Project Overview

More people are recreating in more places, more often, and going farther and faster using motorized and non-motorized means. Without careful planning, this steady growth can unintentionally add pressure to wild places and species, increase erosion and sedimentation, and undermine people’s experiences of nature.

Provincial governments in Alberta and British Columbia are developing recreation access and management plans to regulate recreation on public lands; however, quantifying the intensity and types of recreation activities is complex. Trails can be accessed from multiple points; the landscape available to recreate is immense; there are large numbers of recreationists and types of activities; and recreation varies by season. Efforts to date have mostly relied on metrics like road and trail density, and proximity to stream and rivers, but areas with many trails could be used very little by recreationists, and areas with comparatively few trails could be used intensively. A new approach is needed to identify the actual footprint of recreation in specific areas.

Given the growth of outdoor recreation, managing recreation has been identified as a priority by governments in Alberta and British Columbia. Our project is a partnership with researchers, managers, and provincial governments, and will ensure that the best available information can be used to develop management plans that will promote access to recreation and help reduce cumulative effects of outdoor recreation. This project will strengthen the information base to responsibly manage recreation and access, providing information on where and when to promote recreation to ensure protection of key freshwater resources and wildlife habitat, while also reducing potential conflicts across user groups.

 

Recreation provides spectacular opportunities for people to connect with nature, and can create lasting bonds and a desire to share wild places with family and friends. It can also reinforce public support for conserving wild places, including our all-important headwaters. But, as more people are traveling to the outdoors – further, faster, and louder than before – we need proactive access and recreation management. Well-managed outdoor recreation will ensure the natural resources we cherish are preserved for generations.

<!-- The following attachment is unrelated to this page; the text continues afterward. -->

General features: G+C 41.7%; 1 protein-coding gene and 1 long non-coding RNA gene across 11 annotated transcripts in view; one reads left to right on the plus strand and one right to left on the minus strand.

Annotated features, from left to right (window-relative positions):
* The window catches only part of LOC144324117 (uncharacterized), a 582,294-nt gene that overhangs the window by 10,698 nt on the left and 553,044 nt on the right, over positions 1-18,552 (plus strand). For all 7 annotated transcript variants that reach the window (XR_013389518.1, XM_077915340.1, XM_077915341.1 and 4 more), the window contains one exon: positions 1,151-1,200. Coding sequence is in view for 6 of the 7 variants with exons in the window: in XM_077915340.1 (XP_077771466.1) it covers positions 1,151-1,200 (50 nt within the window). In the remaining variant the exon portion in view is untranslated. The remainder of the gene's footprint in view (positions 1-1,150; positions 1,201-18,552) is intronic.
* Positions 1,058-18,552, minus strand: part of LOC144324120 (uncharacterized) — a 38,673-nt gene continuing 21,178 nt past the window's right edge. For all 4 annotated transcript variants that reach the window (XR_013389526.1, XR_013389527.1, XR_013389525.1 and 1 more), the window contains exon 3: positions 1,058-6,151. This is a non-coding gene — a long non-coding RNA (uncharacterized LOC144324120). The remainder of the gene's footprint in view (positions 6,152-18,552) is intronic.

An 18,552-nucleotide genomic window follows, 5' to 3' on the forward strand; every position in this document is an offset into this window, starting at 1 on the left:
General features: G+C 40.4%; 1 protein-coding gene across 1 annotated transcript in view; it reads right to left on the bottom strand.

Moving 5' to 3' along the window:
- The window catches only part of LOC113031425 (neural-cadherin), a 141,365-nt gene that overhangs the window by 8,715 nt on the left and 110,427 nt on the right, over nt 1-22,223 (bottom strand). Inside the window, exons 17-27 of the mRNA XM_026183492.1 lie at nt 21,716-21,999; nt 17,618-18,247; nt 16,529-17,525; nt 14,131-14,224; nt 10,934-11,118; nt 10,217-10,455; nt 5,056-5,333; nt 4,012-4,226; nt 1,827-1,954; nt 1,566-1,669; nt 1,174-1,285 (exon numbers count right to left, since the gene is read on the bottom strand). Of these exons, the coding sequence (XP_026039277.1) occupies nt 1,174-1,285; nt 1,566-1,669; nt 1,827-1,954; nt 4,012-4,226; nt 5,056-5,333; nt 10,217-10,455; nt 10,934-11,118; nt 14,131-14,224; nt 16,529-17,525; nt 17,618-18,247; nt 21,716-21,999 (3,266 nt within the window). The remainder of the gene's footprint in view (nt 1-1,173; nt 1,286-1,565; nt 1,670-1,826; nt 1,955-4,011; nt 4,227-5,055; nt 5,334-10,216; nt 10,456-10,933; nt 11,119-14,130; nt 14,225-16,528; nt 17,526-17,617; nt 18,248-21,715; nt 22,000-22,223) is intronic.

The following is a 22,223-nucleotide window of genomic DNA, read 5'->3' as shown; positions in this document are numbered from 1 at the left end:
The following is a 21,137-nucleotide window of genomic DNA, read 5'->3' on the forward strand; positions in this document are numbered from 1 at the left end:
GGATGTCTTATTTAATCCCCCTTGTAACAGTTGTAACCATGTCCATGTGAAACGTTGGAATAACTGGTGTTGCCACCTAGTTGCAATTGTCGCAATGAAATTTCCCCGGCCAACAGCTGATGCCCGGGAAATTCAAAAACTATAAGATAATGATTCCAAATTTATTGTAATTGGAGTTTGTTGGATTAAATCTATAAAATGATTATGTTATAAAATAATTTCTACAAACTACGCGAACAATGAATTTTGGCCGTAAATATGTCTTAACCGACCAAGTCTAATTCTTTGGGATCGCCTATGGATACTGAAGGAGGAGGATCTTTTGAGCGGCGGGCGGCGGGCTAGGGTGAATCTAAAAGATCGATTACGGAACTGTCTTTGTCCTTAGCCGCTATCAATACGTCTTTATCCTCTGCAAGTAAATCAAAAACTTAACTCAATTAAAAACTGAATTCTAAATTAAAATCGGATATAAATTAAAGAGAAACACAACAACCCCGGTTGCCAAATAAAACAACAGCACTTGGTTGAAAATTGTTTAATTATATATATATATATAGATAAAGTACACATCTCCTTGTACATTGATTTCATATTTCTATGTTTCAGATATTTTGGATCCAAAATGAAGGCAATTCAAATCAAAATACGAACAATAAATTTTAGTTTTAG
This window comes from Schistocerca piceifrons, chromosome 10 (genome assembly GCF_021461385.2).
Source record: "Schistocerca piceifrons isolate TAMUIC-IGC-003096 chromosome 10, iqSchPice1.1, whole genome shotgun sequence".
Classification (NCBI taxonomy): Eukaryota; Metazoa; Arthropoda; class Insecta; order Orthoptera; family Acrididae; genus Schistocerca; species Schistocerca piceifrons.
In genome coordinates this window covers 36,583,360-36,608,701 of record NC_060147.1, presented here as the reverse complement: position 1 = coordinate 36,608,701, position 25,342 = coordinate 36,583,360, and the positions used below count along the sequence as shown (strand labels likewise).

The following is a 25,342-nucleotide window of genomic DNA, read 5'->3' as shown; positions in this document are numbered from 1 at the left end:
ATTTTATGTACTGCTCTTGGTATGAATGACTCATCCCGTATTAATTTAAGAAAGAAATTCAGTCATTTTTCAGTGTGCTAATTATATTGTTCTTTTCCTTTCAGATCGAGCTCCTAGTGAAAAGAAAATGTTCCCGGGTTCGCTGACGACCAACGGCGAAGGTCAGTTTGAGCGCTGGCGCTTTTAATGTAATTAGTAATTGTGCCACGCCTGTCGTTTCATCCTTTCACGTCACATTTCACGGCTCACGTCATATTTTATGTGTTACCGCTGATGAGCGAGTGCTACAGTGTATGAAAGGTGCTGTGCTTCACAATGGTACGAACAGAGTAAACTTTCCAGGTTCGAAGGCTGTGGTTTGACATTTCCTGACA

People are recreating in more places, more often, and going farther and faster than ever before. This can be commercial or recreational mountain biking, hiking, skiing, snowmobiling, and other off-highway vehicle recreation.
Without careful planning, this growth can unintentionally add pressure to wild places and species, increase tensions across users, and affect the quality of our outdoor experiences.

 

The results of this project can help ensure recreationists have access to the backcountry places they love while reducing impacts to wildlife, now and into the future.


 

This project is a multi-partner project led by Dr. Karine Pigeon, a postdoctoral fellow at the University of Northern British Columbia (UNBC). Working in western Canada for more than 15 years to understand how animals interact with their environments to improve human-wildlife coexistence, she has experience with industry, government, and communities. Her diverse background includes research on grizzly bears, wolves, and caribou, extensive field work and mapping expertise.

This project will work with recreationists, all levels of government, conservation groups, and other communities and stakeholders to study recreation and wildlife better in this region.

  Kananaskis Country, AB                              Columbia Headwaters, BC

Contact

karine.pigeon@unbc.ca